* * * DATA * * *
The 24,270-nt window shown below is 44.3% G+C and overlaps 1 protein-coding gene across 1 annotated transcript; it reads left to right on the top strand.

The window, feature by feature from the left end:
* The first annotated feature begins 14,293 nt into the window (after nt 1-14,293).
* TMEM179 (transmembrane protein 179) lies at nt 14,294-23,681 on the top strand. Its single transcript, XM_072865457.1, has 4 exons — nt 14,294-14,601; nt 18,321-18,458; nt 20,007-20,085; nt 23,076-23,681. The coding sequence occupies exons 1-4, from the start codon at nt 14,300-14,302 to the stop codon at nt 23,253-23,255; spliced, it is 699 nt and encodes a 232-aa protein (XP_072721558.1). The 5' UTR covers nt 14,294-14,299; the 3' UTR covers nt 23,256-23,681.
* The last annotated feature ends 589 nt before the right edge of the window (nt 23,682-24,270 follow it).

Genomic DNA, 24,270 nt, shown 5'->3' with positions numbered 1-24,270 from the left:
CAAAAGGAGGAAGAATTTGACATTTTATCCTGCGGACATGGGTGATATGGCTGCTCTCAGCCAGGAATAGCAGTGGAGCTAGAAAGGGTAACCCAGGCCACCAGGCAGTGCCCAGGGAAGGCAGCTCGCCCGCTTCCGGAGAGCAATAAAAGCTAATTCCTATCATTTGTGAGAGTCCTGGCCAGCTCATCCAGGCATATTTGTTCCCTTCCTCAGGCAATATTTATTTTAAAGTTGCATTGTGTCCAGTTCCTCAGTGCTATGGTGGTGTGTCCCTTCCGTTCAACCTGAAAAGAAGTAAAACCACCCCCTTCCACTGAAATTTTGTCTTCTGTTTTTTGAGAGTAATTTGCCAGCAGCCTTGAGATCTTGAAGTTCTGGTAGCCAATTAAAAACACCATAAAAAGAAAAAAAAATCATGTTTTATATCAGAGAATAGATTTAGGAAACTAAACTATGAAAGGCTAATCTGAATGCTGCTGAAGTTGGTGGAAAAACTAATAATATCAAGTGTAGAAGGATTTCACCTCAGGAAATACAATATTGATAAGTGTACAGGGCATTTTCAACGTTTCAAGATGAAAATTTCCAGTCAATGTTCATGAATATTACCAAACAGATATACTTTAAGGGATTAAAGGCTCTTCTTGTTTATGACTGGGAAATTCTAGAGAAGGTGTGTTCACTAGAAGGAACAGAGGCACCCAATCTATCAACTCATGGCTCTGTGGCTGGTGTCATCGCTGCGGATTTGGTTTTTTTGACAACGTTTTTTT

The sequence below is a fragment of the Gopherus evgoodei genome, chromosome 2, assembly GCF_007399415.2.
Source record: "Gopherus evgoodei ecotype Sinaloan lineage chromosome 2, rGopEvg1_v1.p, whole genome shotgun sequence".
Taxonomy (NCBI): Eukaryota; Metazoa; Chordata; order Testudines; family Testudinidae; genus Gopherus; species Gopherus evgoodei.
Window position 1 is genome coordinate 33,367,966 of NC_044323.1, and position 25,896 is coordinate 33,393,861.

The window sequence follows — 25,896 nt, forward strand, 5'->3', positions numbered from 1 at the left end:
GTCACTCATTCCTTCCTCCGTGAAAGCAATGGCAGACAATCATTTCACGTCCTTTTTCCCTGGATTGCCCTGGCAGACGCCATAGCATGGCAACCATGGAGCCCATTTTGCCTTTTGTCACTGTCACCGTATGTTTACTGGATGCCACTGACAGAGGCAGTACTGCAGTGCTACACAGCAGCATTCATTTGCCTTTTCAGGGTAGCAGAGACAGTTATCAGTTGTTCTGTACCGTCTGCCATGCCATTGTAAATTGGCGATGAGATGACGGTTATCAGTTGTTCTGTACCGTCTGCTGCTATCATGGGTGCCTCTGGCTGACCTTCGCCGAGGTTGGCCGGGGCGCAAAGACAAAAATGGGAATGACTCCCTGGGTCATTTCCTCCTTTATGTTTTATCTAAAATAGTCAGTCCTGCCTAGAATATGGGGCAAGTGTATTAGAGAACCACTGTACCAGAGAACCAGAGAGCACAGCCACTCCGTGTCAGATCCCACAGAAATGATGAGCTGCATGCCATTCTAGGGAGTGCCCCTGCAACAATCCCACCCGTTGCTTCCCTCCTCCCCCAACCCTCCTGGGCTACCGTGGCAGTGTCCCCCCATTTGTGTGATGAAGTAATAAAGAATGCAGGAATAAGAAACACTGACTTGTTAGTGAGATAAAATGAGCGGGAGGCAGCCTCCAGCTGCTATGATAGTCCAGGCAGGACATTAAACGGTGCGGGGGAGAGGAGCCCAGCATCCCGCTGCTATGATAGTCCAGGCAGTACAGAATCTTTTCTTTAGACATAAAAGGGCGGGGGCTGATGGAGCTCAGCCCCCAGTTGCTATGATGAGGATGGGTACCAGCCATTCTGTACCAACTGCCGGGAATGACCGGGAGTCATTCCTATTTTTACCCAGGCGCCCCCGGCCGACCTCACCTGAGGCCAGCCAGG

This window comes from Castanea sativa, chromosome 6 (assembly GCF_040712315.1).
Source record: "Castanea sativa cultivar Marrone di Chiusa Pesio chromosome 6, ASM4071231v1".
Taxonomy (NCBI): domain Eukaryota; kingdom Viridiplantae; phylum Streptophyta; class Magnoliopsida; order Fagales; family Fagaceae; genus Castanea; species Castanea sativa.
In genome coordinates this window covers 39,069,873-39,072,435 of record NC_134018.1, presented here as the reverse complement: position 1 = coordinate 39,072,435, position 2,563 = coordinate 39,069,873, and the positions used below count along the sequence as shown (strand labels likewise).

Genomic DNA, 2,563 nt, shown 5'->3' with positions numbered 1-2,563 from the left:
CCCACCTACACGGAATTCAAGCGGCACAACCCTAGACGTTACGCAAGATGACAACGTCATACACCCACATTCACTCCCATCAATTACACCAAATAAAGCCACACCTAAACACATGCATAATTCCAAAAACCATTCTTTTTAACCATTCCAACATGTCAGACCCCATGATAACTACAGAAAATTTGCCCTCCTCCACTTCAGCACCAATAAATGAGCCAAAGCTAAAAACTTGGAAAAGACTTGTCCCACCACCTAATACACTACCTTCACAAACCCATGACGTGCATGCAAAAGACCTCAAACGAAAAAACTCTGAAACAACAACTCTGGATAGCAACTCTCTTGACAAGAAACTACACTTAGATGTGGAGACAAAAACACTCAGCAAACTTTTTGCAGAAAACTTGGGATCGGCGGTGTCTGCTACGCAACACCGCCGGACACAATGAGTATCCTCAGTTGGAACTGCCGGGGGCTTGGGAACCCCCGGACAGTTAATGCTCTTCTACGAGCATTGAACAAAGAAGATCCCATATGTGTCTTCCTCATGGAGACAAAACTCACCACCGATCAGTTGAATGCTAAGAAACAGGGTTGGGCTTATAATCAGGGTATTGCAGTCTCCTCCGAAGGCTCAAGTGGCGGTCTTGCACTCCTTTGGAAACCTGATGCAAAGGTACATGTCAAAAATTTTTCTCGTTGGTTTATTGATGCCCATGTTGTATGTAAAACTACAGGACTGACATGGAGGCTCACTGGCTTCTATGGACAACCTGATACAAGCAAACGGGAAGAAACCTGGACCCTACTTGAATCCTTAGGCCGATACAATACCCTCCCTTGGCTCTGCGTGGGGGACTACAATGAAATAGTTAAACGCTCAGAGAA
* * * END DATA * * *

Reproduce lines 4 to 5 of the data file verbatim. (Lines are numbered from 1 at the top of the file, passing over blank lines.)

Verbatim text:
* TMEM179 (transmembrane protein 179) lies at nt 14,294-23,681 on the top strand. Its single transcript, XM_072865457.1, has 4 exons — nt 14,294-14,601; nt 18,321-18,458; nt 20,007-20,085; nt 23,076-23,681. The coding sequence occupies exons 1-4, from the start codon at nt 14,300-14,302 to the stop codon at nt 23,253-23,255; spliced, it is 699 nt and encodes a 232-aa protein (XP_072721558.1). The 5' UTR covers nt 14,294-14,299; the 3' UTR covers nt 23,256-23,681.
* The last annotated feature ends 589 nt before the right edge of the window (nt 23,682-24,270 follow it).